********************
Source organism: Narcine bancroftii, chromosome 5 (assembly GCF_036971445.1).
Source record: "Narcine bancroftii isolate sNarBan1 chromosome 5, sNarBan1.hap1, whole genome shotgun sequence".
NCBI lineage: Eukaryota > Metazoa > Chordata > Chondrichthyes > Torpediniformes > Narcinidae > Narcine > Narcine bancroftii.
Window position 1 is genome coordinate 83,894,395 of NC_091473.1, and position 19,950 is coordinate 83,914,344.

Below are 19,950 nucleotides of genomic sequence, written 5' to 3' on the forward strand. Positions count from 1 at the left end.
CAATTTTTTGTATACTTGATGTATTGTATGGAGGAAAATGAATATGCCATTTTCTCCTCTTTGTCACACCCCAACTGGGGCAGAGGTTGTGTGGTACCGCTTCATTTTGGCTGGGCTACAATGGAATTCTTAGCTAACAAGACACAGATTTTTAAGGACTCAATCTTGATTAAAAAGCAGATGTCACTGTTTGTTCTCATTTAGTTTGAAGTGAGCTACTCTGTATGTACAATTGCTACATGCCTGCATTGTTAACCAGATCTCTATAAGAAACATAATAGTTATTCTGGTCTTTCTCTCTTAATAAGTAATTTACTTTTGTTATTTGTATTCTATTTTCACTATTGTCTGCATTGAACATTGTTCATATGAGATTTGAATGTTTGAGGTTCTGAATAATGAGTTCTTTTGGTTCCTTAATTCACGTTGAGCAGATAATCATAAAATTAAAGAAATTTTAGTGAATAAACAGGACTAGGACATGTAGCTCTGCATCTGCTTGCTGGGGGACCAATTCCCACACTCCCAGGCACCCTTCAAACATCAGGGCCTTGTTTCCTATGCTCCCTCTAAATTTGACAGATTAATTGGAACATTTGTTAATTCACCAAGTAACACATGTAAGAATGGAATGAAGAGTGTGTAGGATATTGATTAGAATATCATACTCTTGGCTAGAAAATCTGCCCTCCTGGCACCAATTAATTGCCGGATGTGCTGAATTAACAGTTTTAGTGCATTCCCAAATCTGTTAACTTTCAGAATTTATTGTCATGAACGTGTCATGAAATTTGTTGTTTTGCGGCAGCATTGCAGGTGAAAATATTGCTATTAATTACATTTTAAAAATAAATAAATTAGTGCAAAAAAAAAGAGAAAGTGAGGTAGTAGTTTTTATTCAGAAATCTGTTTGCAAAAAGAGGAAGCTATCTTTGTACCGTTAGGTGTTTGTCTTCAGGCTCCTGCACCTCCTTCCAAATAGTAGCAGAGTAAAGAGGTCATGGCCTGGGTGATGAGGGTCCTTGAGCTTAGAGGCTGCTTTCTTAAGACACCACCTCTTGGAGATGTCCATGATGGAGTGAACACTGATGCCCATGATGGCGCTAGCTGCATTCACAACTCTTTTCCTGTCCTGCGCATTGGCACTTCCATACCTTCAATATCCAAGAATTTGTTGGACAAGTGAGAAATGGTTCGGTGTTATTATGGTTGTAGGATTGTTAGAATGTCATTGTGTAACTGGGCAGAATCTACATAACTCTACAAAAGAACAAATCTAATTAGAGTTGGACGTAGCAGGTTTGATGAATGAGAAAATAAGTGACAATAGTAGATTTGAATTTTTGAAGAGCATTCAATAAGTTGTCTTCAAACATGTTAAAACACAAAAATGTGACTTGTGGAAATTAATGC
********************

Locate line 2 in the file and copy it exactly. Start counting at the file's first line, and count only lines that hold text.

Source record: "Narcine bancroftii isolate sNarBan1 chromosome 5, sNarBan1.hap1, whole genome shotgun sequence".